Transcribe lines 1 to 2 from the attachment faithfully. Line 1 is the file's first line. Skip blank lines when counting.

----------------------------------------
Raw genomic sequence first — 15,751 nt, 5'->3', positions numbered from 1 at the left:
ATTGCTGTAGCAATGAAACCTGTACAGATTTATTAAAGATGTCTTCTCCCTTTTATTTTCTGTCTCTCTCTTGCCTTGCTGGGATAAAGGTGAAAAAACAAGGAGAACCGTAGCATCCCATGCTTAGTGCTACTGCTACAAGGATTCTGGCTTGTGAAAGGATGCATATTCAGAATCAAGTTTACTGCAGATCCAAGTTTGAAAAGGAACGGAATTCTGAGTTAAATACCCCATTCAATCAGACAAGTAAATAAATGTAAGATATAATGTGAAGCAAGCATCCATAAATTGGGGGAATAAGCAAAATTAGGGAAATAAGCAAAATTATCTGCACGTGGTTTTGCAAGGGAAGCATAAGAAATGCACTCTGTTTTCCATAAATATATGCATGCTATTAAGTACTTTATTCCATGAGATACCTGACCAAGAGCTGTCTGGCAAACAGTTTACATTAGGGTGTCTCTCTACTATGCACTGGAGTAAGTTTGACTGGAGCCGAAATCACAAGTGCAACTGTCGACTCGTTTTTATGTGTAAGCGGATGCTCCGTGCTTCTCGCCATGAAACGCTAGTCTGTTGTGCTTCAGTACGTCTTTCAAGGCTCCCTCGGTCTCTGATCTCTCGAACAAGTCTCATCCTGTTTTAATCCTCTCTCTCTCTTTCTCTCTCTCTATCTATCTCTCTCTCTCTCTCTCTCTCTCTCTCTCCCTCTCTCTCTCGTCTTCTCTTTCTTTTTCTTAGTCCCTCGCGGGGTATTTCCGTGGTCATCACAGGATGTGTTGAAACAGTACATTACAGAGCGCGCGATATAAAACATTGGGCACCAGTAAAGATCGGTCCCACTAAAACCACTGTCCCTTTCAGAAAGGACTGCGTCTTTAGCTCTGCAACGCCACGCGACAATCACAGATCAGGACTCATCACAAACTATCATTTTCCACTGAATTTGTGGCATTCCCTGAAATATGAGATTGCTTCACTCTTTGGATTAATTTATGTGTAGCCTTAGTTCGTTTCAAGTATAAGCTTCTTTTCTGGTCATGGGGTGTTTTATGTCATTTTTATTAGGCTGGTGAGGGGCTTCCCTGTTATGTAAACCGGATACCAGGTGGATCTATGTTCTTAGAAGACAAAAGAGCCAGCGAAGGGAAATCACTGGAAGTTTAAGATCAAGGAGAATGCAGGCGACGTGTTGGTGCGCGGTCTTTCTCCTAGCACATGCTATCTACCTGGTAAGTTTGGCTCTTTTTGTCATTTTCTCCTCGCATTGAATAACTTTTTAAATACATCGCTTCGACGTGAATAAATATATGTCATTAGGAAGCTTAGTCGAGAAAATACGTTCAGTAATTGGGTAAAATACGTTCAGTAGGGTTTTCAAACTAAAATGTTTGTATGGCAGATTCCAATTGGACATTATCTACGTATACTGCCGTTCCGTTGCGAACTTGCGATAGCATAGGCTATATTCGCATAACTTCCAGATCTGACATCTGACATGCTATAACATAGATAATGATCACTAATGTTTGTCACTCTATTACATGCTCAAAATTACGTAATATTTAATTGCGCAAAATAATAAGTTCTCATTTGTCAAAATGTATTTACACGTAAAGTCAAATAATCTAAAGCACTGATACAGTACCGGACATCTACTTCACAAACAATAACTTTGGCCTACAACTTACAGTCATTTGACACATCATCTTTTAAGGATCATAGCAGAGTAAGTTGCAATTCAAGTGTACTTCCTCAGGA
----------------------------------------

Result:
Raw genomic sequence first — 15,751 nt, 5'->3', positions numbered from 1 at the left:
ATTGCTGTAGCAATGAAACCTGTACAGATTTATTAAAGATGTCTTCTCCCTTTTATTTTCTGTCTCTCTCTTGCCTTGCTGGGATAAAGGTGAAAAAACAAGGAGAACCGTAGCATCCCATGCTTAGTGCTACTGCTACAAGGATTCTGGCTTGTGAAAGGATGCATATTCAGAATCAAGTTTACTGCAGATCCAAGTTTGAAAAGGAACGGAATTCTGAGTTAAATACCCCATTCAATCAGACAAGTAAATAAATGTAAGATATAATGTGAAGCAAGCATCCATAAATTGGGGGAATAAGCAAAATTAGGGAAATAAGCAAAATTATCTGCACGTGGTTTTGCAAGGGAAGCATAAGAAATGCACTCTGTTTTCCATAAATATATGCATGCTATTAAGTACTTTATTCCATGAGATACCTGACCAAGAGCTGTCTGGCAAACAGTTTACATTAGGGTGTCTCTCTACTATGCACTGGAGTAAGTTTGACTGGAGCCGAAATCACAAGTGCAACTGTCGACTCGTTTTTATGTGTAAGCGGATGCTCCGTGCTTCTCGCCATGAAACGCTAGTCTGTTGTGCTTCAGTACGTCTTTCAAGGCTCCCTCGGTCTCTGATCTCTCGAACAAGTCTCATCCTGTTTTAATCCTCTCTCTCTCTTTCTCTCTCTCTATCTATCTCTCTCTCTCTCTCTCTCTCTCTCTCTCCCTCTCTCTCTCGTCTTCTCTTTCTTTTTCTTAGTCCCTCGCGGGGTATTTCCGTGGTCATCACAGGATGTGTTGAAACAGTACATTACAGAGCGCGCGATATAAAACATTGGGCACCAGTAAAGATCGGTCCCACTAAAACCACTGTCCCTTTCAGAAAGGACTGCGTCTTTAGCTCTGCAACGCCACGCGACAATCACAGATCAGGACTCATCACAAACTATCATTTTCCACTGAATTTGTGGCATTCCCTGAAATATGAGATTGCTTCACTCTTTGGATTAATTTATGTGTAGCCTTAGTTCGTTTCAAGTATAAGCTTCTTTTCTGGTCATGGGGTGTTTTATGTCATTTTTATTAGGCTGGTGAGGGGCTTCCCTGTTATGTAAACCGGATACCAGGTGGATCTATGTTCTTAGAAGACAAAAGAGCCAGCGAAGGGAAATCACTGGAAGTTTAAGATCAAGGAGAATGCAGGCGACGTGTTGGTGCGCGGTCTTTCTCCTAGCACATGCTATCTACCTGGTAAGTTTGGCTCTTTTTGTCATTTTCTCCTCGCATTGAATAACTTTTTAAATACATCGCTTCGACGTGAATAAATATATGTCATTAGGAAGCTTAGTCGAGAAAATACGTTCAGTAATTGGGTAAAATACGTTCAGTAGGGTTTTCAAACTAAAATGTTTGTATGGCAGATTCCAATTGGACATTATCTACGTATACTGCCGTTCCGTTGCGAACTTGCGATAGCATAGGCTATATTCGCATAACTTCCAGATCTGACATCTGACATGCTATAACATAGATAATGATCACTAATGTTTGTCACTCTATTACATGCTCAAAATTACGTAATATTTAATTGCGCAAAATAATAAGTTCTCATTTGTCAAAATGTATTTACACGTAAAGTCAAATAATCTAAAGCACTGATACAGTACCGGACATCTACTTCACAAACAATAACTTTGGCCTACAACTTACAGTCATTTGACACATCATCTTTTAAGGATCATAGCAGAGTAAGTTGCAATTCAAGTGTACTTCCTCAGGA